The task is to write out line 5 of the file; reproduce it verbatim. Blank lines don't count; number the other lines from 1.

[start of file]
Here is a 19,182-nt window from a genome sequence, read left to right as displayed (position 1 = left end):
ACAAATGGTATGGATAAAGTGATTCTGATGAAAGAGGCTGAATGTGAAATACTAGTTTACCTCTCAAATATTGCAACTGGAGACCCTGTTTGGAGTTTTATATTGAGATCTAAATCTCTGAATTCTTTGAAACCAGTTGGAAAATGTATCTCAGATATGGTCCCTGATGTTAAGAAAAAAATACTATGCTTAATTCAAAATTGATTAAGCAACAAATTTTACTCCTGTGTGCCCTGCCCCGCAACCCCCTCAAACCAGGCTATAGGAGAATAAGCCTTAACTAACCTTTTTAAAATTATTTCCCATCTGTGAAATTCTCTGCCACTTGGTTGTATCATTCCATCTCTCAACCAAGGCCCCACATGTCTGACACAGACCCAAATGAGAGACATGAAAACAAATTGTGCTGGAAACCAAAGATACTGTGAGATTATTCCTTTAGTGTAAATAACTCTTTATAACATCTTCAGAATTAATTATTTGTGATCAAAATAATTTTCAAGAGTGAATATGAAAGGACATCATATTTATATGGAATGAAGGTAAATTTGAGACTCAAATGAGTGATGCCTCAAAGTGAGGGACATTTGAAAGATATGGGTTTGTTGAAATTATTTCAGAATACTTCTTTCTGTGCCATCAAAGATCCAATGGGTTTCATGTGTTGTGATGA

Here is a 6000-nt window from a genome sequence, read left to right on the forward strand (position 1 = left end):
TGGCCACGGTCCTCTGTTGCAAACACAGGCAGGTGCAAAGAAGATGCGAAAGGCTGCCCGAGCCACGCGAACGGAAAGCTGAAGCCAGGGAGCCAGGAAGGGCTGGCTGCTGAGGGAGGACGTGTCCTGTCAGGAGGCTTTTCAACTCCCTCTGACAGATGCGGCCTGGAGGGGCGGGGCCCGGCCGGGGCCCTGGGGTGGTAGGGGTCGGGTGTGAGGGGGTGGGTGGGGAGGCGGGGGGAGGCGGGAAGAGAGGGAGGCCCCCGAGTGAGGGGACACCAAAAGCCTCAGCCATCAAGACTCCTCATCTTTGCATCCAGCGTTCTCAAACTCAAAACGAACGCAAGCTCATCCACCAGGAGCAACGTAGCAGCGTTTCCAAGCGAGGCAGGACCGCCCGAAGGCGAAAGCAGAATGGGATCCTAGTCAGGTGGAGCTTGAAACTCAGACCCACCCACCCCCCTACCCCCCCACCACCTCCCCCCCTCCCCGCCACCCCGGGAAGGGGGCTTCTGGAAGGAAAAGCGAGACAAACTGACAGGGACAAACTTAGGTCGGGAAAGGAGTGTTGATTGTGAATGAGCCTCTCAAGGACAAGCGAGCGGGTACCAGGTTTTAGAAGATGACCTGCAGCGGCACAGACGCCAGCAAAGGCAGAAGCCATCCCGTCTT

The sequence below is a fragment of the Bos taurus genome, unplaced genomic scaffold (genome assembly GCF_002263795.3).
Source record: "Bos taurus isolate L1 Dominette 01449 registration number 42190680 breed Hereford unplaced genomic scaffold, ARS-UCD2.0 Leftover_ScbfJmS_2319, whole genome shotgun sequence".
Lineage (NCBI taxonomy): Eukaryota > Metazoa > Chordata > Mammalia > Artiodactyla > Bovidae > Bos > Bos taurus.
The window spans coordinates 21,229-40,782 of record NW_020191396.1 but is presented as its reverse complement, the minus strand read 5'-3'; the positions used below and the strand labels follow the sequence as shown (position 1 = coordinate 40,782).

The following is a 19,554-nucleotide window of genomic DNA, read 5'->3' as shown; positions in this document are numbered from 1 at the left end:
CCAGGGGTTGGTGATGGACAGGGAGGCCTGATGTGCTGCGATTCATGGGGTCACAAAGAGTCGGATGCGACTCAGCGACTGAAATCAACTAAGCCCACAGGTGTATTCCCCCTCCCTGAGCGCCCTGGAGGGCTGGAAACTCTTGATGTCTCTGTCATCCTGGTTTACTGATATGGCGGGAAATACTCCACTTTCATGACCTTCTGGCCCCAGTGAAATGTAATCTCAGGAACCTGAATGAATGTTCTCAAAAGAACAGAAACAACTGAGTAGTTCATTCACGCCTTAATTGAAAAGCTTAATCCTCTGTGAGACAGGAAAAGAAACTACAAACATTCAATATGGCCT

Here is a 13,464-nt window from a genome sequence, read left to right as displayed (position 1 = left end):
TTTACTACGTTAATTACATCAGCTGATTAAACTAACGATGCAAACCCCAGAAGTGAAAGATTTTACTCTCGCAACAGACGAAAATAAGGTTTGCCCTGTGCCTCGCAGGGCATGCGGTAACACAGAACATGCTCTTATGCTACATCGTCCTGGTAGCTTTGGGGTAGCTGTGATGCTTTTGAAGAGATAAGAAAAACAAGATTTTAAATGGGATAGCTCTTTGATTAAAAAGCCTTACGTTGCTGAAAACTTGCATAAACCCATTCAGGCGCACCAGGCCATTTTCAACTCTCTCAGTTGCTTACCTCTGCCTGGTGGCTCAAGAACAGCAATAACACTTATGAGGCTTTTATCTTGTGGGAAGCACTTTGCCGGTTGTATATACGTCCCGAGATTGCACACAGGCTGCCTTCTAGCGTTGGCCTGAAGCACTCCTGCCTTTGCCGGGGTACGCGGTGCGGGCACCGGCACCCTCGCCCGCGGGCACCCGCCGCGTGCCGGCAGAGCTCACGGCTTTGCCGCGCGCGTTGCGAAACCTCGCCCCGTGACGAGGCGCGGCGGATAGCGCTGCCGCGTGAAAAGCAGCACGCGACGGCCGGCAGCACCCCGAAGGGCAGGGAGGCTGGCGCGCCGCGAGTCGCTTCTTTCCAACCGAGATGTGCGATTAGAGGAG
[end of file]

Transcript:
The sequence below is a fragment of the Bos taurus genome, unplaced genomic scaffold (genome assembly GCF_002263795.3).